Sartorio plans to plead guilty to an as-yet unspecified charge U.S. prosecutors plan to file prior to his federal court hearing in Boston, Massachusetts, on April 30, according to a document filed by his attorneys, Peter Levitt and Nicholas Ramacher of Boston law firm Donnelly, Conroy and Gelhaar. Sartorio was charged last month with conspiracy to commit mail and wire fraud.
He is accused of paying $15,000 to have a test proctor correct his daughter's answers on an ACT test in June 2017 at the West Hollywood Test Center. The girl received a score of 27 out of a possible 36, placing her in the 86th percentile. The ACT result was an improvement from the scores of 900 and 960 out of 1600 that she received in a PSAT, which placed her in the 42nd and 51st percentile, respectively, for her grade level.
The Colburns appeared in federal court in Boston on April 3 and entered not-guilty pleas, according to the U.S. Attorney's Office. They face charges of conspiracy to commit mail and wire fraud and money laundering conspiracy.
The couple allegedly participated in the scam by arranging to have their son take the SAT test with extended time at the West Hollywood Test Center in Southern California in March 2018 with a proctor who helped them cheat on the test in exchange for a $25,000 payment.
In early March, a total of 50 people were charged in the wide-ranging case spearheaded by William "Rick" Singer, 58, who has pleaded guilty to obstruction of justice and several conspiracy charges that collectively carry a sentence of up to 65 years in prison, according to federal prosecutors. The scam also involved the creation of fake athlete profiles involving university athletic staff that were submitted to admissions officers in exchange for tens of thousands of dollars, according to prosecutors.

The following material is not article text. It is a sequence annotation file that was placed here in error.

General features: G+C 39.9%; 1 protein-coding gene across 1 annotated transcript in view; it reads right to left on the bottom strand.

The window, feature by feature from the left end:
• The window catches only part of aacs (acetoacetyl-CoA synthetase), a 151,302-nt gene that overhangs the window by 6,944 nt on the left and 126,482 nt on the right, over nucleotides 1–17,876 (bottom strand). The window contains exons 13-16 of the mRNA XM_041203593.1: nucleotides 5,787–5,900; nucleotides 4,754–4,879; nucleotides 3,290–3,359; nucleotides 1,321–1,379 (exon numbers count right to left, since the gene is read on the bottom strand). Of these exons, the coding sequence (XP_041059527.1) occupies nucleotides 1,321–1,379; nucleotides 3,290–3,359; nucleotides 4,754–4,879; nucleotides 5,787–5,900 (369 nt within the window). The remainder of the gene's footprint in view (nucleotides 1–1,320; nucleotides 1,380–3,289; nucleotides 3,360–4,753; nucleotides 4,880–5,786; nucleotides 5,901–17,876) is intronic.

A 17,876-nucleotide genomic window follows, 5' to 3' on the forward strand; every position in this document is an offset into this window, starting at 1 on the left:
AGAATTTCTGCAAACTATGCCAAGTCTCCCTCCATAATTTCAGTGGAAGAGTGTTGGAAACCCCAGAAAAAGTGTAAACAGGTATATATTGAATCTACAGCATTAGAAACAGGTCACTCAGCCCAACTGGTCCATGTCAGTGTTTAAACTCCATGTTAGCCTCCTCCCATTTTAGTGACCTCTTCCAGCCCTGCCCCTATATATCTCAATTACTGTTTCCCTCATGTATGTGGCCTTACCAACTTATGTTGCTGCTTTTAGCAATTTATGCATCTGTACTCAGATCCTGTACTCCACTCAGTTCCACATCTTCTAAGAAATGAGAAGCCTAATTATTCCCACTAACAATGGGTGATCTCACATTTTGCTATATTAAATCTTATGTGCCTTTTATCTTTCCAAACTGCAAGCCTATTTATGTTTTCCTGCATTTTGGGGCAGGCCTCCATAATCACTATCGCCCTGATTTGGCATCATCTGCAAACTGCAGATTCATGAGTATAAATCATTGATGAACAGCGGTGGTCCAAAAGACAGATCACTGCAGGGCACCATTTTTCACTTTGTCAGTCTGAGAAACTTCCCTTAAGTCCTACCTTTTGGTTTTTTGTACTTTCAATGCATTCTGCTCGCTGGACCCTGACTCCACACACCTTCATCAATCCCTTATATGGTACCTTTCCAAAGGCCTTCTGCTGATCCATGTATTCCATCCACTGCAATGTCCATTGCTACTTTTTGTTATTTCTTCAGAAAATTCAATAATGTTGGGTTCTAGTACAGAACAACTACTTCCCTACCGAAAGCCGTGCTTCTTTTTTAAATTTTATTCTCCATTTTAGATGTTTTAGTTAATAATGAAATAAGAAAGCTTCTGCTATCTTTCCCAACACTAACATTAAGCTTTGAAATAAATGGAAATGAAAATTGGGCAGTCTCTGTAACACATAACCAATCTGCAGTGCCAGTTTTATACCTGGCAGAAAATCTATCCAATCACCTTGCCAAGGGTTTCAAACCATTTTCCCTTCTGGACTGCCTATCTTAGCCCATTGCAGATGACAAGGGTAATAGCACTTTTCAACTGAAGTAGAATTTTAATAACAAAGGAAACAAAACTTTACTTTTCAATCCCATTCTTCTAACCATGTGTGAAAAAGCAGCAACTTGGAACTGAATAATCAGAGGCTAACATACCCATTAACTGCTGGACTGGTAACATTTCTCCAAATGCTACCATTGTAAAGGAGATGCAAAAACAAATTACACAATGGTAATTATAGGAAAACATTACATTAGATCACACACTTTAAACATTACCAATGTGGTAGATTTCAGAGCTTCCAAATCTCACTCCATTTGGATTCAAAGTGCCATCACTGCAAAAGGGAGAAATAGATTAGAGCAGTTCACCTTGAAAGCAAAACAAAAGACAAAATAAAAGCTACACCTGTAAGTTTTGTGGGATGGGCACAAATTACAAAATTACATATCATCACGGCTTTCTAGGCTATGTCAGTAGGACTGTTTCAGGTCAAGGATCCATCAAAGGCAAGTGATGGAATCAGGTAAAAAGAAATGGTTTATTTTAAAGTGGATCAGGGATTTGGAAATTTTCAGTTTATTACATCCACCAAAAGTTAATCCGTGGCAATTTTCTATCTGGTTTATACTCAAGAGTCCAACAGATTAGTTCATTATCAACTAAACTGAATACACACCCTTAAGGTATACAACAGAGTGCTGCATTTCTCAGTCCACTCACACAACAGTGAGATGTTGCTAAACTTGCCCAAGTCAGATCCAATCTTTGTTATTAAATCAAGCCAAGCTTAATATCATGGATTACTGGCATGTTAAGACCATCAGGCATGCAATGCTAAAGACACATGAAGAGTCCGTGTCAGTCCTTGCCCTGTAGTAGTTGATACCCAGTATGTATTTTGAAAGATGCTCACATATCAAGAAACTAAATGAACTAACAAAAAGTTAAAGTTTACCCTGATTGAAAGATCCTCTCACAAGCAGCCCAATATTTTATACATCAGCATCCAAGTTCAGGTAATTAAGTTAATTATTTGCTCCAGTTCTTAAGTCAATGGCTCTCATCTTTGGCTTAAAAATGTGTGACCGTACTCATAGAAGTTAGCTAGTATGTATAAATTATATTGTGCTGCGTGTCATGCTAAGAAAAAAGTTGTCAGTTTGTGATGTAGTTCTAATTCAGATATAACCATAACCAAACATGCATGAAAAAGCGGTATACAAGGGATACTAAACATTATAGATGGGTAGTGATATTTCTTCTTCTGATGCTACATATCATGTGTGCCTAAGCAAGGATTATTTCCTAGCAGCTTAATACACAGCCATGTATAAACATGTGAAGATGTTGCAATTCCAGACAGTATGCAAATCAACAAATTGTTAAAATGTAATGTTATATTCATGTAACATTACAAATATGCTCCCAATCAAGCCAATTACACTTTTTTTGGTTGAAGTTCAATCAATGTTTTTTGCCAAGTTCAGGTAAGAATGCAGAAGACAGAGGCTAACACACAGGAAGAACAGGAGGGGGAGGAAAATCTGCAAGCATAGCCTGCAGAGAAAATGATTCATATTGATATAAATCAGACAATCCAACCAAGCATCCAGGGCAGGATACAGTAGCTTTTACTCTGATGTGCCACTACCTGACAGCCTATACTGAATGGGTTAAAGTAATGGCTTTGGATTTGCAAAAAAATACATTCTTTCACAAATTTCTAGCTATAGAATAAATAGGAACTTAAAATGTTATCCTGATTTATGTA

Sartorio, a packaged food entrepreneur, was initially scheduled to appear in the federal court on March 29, but was traveling out of state at the time, leading his attorneys to request his hearing be pushed back to April 3.
The mail and wire fraud charge and money laundering charge each carry a maximum sentence of 20 years in prison, three years of supervised release and a fine of either $250,000 or double the gain or loss, which is the greater amount, according to the Department of Justice. In addition, they will be ordered to pay restitution in an amount to be determined at their respective sentencing hearings.
Sartorio previously owned Elena's Food Specialties. He is president and co-founder of Nate's and P.J.'s Organics, which manufactures frozen, packaged burritos, sold through ADF Foods in South San Francisco.
According to media reports, Sartorio is the first Bay Area parent to agree to plead guilty in the scandal, which the U.S. Attorney's Office for the District of Massachusetts has described as the "largest college-admissions scam prosecuted by the Department of Justice."
Other local parents charged with conspiracy to commit mail fraud and honest services fraud also appeared in federal court in Boston April 3 for their initial appearances. Atherton residents Elizabeth Henriquez, 56, and Manuel Henriquez, 55, who was CEO of venture capital and private equity firm Hercules Capital in Palo Alto; and Bruce Isackson 61, president of commercial real estate firm WP Investments in Woodside, did not enter pleas.
On March 29, Menlo Park resident Marjorie Klapper, 50, co-owner of M&M Bling in Palo Alto; William McGlashan Jr., 55, a former Palo Alto resident and founder and CEO of private equity firm TPG Growth and The Rise Fund; and Marci Palatella, 63, of Healdsburg, a longtime donor to Sacred Heart Schools in Atherton and CEO of liquor distribution company Preservation Distillery, made initial appearances in the Boston federal court but also did not enter pleas. They are also each charged with conspiracy to commit mail fraud and honest services fraud.
Jamey Padojino is the digital editor and Sue Dremann is a staff writer for the Palo Alto Weekly, The Almanac's sister paper.
This story contains 740 words.
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